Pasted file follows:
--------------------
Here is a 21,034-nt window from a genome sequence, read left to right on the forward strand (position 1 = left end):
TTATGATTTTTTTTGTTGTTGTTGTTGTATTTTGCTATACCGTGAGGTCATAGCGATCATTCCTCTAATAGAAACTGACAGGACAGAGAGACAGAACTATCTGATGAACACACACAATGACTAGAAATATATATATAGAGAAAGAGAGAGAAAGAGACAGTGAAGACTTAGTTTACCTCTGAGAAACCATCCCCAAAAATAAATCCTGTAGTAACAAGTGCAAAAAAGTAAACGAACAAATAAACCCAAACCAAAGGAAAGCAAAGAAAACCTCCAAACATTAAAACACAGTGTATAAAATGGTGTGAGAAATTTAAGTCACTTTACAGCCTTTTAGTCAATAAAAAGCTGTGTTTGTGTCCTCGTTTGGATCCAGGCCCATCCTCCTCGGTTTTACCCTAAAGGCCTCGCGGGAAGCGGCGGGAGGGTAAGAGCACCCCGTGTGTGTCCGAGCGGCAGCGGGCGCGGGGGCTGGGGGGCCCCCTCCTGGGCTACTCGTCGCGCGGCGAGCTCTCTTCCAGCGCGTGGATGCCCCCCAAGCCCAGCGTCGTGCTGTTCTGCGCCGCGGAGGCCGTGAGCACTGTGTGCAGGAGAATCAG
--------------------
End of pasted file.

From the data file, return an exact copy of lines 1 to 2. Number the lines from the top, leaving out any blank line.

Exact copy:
Here is a 21,034-nt window from a genome sequence, read left to right on the forward strand (position 1 = left end):
TTATGATTTTTTTTGTTGTTGTTGTTGTATTTTGCTATACCGTGAGGTCATAGCGATCATTCCTCTAATAGAAACTGACAGGACAGAGAGACAGAACTATCTGATGAACACACACAATGACTAGAAATATATATATAGAGAAAGAGAGAGAAAGAGACAGTGAAGACTTAGTTTACCTCTGAGAAACCATCCCCAAAAATAAATCCTGTAGTAACAAGTGCAAAAAAGTAAACGAACAAATAAACCCAAACCAAAGGAAAGCAAAGAAAACCTCCAAACATTAAAACACAGTGTATAAAATGGTGTGAGAAATTTAAGTCACTTTACAGCCTTTTAGTCAATAAAAAGCTGTGTTTGTGTCCTCGTTTGGATCCAGGCCCATCCTCCTCGGTTTTACCCTAAAGGCCTCGCGGGAAGCGGCGGGAGGGTAAGAGCACCCCGTGTGTGTCCGAGCGGCAGCGGGCGCGGGGGCTGGGGGGCCCCCTCCTGGGCTACTCGTCGCGCGGCGAGCTCTCTTCCAGCGCGTGGATGCCCCCCAAGCCCAGCGTCGTGCTGTTCTGCGCCGCGGAGGCCGTGAGCACTGTGTGCAGGAGAATCAG